When he nominated Andrei Sakharov for the Nobel Peace prize Solzhenitsyn attacked liberals in the West as having "two moral standards". To make his case, he used Pentagon-created slanders against the Vietnamese people. According to him, "The bestial mass killings in Hue, though reliably proved, were only lightly noticed and almost immediately forgiven because the sympathy of society was on the other side." The "mass killings" in Hue by the NFL during the Tet Offensive of 1968 were manufactured by the Pentagon following the exposure of the My Lai massacres. They were "reliably proved" to nobody except apologists for US aggression in Indochina. Solzhenitsyn attacked Ramsey Garke for not having recognised that US prisoners-of-war in the Democratic Republic of Vietnam "had been subjugated to torture". This too is nothing more than a manufactured lie of the Nixon administration.
With incredible arrogance, Solzhenitsyn asserted: "Could, say, the Republic of South Africa, without being penalised, ever be expected to detain and toture a black leader for four years as General Grigorenko has been? The storm of world-wide rage would have long ago swept the roof from that prison." No clamour comparable with that about Solzhenitsyn's exile has accompanied the jailing of Alex La Guma, black South African writer, or the shooting down of black workers in South Africa.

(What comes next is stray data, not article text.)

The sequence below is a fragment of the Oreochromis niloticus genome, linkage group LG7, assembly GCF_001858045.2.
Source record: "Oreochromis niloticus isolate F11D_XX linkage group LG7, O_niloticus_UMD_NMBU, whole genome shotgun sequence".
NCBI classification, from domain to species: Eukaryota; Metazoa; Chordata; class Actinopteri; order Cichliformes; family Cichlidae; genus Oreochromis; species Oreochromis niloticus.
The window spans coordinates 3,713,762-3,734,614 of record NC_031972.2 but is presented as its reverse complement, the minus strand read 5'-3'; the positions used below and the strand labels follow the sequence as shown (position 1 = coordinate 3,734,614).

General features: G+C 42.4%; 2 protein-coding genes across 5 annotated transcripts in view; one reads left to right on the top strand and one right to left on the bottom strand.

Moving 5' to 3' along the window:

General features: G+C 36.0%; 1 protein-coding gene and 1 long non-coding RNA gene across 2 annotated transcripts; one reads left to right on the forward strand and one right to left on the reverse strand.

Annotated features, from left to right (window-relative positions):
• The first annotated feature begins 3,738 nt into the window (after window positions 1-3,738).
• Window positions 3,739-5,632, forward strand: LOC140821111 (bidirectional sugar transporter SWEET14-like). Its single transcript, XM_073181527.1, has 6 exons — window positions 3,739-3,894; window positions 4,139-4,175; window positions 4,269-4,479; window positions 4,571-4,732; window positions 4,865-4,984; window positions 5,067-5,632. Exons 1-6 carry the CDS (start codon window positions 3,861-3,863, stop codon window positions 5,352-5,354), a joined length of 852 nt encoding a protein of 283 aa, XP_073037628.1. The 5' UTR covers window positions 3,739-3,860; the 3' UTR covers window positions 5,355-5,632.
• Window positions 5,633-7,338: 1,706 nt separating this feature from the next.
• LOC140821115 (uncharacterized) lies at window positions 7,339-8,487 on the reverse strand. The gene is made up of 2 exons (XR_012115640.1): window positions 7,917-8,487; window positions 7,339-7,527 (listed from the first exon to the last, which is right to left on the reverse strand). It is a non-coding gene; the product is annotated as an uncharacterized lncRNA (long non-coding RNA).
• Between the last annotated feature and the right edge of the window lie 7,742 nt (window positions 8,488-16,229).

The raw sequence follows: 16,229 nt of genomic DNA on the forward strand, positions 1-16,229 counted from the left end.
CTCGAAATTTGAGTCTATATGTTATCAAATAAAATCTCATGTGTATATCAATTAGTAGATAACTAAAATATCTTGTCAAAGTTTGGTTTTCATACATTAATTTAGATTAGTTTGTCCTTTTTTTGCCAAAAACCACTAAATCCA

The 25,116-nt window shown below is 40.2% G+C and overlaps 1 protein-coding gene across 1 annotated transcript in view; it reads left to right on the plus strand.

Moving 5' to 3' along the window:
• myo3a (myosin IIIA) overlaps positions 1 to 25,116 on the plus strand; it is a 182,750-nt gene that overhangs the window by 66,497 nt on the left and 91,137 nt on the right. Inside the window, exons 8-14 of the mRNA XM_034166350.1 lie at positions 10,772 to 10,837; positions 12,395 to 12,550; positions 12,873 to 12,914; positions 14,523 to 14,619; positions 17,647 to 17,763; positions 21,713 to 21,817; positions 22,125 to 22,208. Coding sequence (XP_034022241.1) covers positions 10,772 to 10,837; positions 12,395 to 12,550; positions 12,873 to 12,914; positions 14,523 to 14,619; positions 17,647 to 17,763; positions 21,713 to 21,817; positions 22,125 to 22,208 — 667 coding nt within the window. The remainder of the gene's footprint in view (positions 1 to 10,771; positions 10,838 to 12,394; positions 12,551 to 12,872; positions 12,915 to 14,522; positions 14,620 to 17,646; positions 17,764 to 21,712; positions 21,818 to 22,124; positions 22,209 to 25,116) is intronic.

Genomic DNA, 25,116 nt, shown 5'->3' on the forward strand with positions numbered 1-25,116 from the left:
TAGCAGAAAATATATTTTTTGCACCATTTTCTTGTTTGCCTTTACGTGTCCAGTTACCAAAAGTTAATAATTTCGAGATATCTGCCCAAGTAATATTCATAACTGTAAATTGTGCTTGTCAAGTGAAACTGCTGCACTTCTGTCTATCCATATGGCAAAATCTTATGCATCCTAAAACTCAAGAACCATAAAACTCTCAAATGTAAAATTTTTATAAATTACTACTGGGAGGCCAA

His first statement in exile, an open letter to Soviet leaders characterised by Time as "apocalyptic", revealed Solzhenitsyn as an alienated intellectual with a deep contempt for the people. In prattling about the "decline of the West", Solzhenitsyn portrayed Western democracy as a system in which "politicians, and indeed the entire country, nearly kill themselves over an election, trying to gratify the masses." (Time 11/3/74)
This encapsulates the illusion of bourgeois democracy. Far from being a competition to "gratify the masses", in essence elections in capitalist countries decide which section of the capitalist class will loot the treasury.
In a diatribe against workers which could have been written by Heath or Muldoon or Harold Wilson, Solzhenitsyn claimed that "there are examples today of groups of workers who have learned to grab as much as they can for themselves whenever their country is going through a crisis, even if they ruin the nation in the process." (ibid) The "greedy" workers have been invoked by the bosses in order to weaken working struggle to improve living conditions ever since the beginning of capitalism.
It is no wonder the Solzhenitsyn is more famous than Mickey Mouse. The US loves him. Solzhenitsyn is an unsavoury hangover of the old ruling classes in the USSR. He is no dissident who has "personally broken" with socialism as a result of an alleged "Stalinist" terror, as Socialist Action and the rag-bag of bourgeois intellectuals who have flocked to his side would have us believe. Solzhenitsyn never was a socialist.